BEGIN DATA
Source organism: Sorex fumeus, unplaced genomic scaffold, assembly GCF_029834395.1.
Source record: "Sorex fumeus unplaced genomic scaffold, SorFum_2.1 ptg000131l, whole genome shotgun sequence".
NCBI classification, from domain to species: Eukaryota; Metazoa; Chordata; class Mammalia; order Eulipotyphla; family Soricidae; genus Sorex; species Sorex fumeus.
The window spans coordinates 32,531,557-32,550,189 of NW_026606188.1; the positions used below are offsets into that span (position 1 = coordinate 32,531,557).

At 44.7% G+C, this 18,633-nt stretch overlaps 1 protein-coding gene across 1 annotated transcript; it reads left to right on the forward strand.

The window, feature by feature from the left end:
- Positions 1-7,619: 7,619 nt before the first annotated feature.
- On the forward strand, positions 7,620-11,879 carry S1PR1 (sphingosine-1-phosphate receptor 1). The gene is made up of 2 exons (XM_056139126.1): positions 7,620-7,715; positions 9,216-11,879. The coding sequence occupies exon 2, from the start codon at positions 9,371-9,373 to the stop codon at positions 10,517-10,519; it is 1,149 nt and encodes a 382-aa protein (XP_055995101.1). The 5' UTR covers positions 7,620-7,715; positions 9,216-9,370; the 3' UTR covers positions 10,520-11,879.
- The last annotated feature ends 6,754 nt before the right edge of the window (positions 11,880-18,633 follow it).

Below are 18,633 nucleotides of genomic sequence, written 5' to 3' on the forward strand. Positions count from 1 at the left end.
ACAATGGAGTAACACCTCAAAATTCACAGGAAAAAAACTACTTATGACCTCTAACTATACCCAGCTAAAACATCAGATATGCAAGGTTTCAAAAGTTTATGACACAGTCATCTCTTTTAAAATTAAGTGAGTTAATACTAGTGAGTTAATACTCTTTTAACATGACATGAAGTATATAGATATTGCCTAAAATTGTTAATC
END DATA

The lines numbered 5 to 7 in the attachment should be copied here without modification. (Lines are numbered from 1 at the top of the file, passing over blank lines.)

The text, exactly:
At 44.7% G+C, this 18,633-nt stretch overlaps 1 protein-coding gene across 1 annotated transcript; it reads left to right on the forward strand.

The window, feature by feature from the left end:
- Positions 1-7,619: 7,619 nt before the first annotated feature.